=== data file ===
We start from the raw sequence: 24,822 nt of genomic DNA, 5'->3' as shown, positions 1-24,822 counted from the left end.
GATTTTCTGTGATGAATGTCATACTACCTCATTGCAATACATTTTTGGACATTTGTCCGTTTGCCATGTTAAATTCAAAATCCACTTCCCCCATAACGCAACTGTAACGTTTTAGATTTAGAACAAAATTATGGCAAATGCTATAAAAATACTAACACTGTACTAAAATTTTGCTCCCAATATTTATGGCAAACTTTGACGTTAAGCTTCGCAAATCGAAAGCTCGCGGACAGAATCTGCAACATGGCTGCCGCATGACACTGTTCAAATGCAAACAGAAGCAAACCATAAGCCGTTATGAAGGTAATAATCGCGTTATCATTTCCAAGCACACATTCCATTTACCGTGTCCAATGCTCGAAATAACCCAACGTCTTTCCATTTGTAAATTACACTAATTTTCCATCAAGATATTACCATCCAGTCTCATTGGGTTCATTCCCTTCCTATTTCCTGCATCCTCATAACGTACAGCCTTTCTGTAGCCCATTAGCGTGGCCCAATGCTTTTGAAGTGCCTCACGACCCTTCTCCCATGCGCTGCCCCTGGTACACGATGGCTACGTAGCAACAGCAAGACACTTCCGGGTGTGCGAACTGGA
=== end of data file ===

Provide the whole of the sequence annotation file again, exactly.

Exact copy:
We start from the raw sequence: 24,822 nt of genomic DNA, 5'->3' as shown, positions 1-24,822 counted from the left end.
GATTTTCTGTGATGAATGTCATACTACCTCATTGCAATACATTTTTGGACATTTGTCCGTTTGCCATGTTAAATTCAAAATCCACTTCCCCCATAACGCAACTGTAACGTTTTAGATTTAGAACAAAATTATGGCAAATGCTATAAAAATACTAACACTGTACTAAAATTTTGCTCCCAATATTTATGGCAAACTTTGACGTTAAGCTTCGCAAATCGAAAGCTCGCGGACAGAATCTGCAACATGGCTGCCGCATGACACTGTTCAAATGCAAACAGAAGCAAACCATAAGCCGTTATGAAGGTAATAATCGCGTTATCATTTCCAAGCACACATTCCATTTACCGTGTCCAATGCTCGAAATAACCCAACGTCTTTCCATTTGTAAATTACACTAATTTTCCATCAAGATATTACCATCCAGTCTCATTGGGTTCATTCCCTTCCTATTTCCTGCATCCTCATAACGTACAGCCTTTCTGTAGCCCATTAGCGTGGCCCAATGCTTTTGAAGTGCCTCACGACCCTTCTCCCATGCGCTGCCCCTGGTACACGATGGCTACGTAGCAACAGCAAGACACTTCCGGGTGTGCGAACTGGA